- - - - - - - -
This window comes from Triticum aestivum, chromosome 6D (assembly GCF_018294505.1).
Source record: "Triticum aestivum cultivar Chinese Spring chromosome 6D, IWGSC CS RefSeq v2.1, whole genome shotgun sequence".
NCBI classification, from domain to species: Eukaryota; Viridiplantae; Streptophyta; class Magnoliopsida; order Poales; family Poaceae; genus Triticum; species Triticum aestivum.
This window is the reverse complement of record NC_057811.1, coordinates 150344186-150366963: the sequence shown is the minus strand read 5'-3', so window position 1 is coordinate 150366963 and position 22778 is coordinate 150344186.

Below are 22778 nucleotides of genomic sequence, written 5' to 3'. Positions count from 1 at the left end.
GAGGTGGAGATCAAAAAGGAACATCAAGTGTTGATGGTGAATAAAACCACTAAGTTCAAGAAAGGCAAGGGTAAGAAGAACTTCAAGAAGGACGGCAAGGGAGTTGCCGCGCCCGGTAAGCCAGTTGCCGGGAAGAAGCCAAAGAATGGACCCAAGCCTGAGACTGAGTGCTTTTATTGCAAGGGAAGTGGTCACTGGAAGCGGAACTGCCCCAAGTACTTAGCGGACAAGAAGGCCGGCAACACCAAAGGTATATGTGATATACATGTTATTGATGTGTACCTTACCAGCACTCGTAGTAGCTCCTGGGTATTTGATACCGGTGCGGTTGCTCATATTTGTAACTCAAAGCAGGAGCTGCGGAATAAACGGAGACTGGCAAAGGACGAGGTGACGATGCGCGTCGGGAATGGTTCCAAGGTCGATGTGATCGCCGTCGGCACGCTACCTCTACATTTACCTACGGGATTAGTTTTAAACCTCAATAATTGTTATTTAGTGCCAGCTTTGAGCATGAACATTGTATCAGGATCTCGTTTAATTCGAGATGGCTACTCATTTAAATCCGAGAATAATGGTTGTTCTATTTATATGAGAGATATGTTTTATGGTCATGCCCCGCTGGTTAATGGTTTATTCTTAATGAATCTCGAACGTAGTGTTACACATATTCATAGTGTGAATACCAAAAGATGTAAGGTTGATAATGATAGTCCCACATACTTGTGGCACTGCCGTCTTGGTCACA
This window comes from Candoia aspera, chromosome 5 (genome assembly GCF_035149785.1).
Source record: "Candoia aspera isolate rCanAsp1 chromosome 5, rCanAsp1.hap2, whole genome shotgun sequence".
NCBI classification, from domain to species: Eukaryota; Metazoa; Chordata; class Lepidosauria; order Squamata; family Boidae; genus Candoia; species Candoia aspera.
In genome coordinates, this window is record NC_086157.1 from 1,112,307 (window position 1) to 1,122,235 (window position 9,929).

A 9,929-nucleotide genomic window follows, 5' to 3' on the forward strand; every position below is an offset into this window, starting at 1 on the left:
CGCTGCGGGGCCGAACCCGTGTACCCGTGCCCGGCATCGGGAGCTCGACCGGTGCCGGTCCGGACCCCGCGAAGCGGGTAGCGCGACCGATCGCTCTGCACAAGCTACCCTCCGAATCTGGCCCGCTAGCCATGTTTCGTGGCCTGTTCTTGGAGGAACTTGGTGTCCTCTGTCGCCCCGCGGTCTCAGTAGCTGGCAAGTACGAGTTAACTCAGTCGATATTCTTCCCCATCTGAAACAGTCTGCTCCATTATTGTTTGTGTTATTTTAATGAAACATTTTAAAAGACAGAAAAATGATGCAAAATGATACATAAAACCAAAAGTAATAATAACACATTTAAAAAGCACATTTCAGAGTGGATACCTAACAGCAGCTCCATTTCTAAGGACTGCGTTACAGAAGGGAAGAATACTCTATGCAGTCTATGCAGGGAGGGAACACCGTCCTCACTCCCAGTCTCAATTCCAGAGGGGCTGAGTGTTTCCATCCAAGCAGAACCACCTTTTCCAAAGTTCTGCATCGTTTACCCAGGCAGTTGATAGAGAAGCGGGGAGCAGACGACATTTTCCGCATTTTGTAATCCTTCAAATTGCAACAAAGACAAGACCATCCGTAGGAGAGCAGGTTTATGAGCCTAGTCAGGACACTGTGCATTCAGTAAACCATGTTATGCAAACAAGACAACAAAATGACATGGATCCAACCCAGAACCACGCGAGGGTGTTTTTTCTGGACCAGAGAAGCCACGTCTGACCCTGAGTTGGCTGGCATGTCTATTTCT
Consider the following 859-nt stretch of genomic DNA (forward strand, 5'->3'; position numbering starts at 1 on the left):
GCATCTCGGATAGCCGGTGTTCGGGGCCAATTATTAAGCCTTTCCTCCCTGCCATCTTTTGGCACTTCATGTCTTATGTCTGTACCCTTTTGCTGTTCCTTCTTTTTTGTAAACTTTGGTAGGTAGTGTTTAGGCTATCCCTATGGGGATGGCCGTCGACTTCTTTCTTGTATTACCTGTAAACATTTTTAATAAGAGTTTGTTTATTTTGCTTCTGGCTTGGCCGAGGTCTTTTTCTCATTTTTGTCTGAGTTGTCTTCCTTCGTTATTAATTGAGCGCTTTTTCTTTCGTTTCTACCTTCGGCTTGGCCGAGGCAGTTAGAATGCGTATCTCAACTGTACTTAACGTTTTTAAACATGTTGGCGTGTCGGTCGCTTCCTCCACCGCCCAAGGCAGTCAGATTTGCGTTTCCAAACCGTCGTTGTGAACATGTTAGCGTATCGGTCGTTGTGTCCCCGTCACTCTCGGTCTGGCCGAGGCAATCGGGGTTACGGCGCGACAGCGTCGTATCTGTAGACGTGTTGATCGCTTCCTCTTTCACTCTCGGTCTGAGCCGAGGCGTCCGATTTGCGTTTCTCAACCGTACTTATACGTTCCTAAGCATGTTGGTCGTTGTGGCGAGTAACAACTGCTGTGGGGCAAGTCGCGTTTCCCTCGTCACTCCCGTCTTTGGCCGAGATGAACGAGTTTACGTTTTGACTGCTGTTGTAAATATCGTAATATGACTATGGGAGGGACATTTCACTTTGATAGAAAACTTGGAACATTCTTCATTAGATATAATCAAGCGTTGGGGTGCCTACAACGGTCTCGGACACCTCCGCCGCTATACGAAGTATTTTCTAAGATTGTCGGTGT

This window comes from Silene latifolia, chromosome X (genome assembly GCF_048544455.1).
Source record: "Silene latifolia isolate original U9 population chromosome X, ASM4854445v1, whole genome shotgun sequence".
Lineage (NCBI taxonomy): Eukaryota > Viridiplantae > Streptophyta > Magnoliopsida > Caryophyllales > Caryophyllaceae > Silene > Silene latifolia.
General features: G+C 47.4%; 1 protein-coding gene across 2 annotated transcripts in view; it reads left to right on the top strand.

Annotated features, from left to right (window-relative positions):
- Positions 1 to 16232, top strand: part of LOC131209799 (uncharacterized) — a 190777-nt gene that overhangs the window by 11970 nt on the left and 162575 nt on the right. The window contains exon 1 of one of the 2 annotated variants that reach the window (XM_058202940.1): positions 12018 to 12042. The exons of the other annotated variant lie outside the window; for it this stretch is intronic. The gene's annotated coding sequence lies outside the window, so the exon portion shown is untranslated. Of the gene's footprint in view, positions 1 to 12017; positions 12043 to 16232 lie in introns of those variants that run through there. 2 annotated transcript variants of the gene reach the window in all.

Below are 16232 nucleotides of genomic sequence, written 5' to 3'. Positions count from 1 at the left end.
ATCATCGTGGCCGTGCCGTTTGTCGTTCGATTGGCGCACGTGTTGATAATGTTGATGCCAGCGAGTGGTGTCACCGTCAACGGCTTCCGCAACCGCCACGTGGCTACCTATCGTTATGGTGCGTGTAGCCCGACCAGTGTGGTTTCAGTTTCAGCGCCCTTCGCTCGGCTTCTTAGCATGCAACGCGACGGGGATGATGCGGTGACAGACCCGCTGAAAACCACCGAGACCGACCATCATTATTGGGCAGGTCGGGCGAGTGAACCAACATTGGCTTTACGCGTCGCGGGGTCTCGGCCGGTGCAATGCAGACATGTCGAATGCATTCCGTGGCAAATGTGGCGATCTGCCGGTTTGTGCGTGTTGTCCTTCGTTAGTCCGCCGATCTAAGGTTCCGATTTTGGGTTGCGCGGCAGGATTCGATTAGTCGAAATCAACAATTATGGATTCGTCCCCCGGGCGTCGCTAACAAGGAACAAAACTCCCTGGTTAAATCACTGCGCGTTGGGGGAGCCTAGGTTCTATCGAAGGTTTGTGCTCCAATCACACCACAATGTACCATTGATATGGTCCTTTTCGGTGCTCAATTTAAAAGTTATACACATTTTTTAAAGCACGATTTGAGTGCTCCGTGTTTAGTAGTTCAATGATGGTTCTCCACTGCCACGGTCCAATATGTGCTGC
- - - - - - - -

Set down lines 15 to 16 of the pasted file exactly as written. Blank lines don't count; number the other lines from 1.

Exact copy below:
This window comes from Silene latifolia, chromosome X (genome assembly GCF_048544455.1).
Source record: "Silene latifolia isolate original U9 population chromosome X, ASM4854445v1, whole genome shotgun sequence".